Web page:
After 170 years, a Posthumous Degree

By Martha T. Moore

In New York before the Civil War, African-American doctors were few, and medical education was closed to non-whites. The first black American university-trained doctor, James McCune Smith, went to Scotland to earn his MD before returning to New York in 1837. But more than a decade before slavery ended, David McDonogh, an African-American who was born an enslaved person, was practicing medicine and even specializing, in ophthalmology. Educated at what is now VP&S, he was the first black Columbia-trained doctor in New York.        

Born in Louisiana enslaved by the owner of a cotton and sugar plantation, Dr. McDonogh studied at VP&S as part of efforts by the 19th century American Colonization Society’s movement to send African-Americans freed from slavery to Liberia, the African colony founded as a destination for freed African-Americans. But Dr. McDonogh, at the end of his training at Columbia in 1847, did not emigrate, and Columbia did not award him an MD degree.

Until this year.

At the 2018 VP&S graduation, Dean Lee Goldman awarded Dr. McDonogh the MD degree he would have received more than 170 years ago had he not been African-American. Dr. Goldman handed the posthumous degree to Patricia Worthy, Dr. McDonogh’s great-great-granddaughter.

“Dr. McDonogh’s qualification for the MD degree has not changed, but Columbia has,” Dr. Goldman said. “Part of celebrating our 250-year anniversary in 2017 included taking stock of our history. During this process, we decided to take action that was unthinkable in the 1800s but completely embraced by our current values.”

When he arrived at Columbia, Dr. McDonogh had already made history as the first African-American graduate of Lafayette College in Easton, Pa.  He had been sent to Lafayette by his owner, John McDonogh, a supporter of the American Colonization Society. The colonization movement sought to gradually end slavery in the United States by “repatriating” African-Americans to Liberia, then a colony in Africa founded by the ACS in 1820. David McDonogh was to be educated in preparation for emigration.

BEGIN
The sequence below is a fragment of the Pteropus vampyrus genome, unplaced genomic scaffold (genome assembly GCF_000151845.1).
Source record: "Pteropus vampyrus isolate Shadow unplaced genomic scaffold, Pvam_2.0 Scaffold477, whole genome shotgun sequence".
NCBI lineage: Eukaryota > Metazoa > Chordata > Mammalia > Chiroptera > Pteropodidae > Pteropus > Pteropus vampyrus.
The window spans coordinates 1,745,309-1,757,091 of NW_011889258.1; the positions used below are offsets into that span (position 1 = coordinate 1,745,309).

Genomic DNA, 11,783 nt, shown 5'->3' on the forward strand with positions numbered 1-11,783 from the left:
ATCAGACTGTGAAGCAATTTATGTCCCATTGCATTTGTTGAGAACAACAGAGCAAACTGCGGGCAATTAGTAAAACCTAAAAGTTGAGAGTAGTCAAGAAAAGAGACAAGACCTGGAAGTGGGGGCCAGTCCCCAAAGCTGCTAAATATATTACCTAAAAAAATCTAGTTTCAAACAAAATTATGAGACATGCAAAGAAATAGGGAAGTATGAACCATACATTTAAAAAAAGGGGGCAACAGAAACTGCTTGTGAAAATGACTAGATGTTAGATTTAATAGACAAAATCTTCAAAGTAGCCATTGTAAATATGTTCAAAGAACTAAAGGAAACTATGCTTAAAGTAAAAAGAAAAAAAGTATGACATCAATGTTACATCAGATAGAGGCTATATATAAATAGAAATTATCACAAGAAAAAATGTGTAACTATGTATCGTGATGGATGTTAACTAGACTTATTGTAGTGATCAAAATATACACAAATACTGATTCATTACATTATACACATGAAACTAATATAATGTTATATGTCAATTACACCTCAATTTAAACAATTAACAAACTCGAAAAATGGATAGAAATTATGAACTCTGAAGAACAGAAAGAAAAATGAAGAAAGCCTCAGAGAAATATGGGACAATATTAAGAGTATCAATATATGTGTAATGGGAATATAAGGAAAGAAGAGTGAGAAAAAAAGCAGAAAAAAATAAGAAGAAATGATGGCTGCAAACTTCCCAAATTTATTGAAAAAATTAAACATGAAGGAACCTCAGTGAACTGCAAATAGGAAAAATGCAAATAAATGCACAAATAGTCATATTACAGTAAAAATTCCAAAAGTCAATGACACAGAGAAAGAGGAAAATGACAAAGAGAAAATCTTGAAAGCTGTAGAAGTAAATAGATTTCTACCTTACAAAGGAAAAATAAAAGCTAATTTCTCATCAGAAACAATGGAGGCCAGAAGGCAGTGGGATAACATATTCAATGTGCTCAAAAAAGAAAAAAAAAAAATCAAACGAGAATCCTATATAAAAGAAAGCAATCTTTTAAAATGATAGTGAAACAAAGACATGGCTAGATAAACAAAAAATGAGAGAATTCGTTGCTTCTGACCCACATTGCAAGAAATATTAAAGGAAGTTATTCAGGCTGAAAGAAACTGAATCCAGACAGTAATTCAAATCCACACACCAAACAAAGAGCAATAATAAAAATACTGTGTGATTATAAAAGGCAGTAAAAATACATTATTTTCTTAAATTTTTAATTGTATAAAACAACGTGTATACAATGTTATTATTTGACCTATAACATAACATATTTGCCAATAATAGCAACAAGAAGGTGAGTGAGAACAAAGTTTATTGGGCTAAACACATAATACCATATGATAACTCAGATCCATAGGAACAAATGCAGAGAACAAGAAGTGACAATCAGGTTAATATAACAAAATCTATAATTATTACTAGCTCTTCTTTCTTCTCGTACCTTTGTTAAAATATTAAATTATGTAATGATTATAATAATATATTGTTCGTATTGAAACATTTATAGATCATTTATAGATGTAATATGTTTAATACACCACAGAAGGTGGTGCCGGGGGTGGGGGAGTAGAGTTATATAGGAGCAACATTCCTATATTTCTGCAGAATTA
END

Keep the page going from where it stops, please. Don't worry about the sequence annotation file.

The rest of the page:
David McDonogh was emancipated by his Presbyterian guardian soon after arriving at Lafayette in 1838. By the time he graduated in 1844, he was determined to pursue medical studies despite the whites-only admission policies then in place, and he was “decidedly, utterly and radically opposed”—as he wrote at the time—to going to Liberia before he finished medical training.

McDonogh spent a year training with a physician in Easton and then came to New York. According to an 1895 newspaper account, McDonogh studied at VP&S under John Kearney Rodgers, a prominent faculty member who was a founder of New York Eye and Ear Infirmary. After his time at Columbia, Dr. Rodgers appointed Dr. McDonogh to a staff position at the New York Eye and Ear Infirmary. McDonogh adopted the middle name “Kearney” in apparent tribute to his mentor. Throughout his life, Dr. McDonogh identified himself as a VP&S graduate, even though VP&S did not formally recognize his education.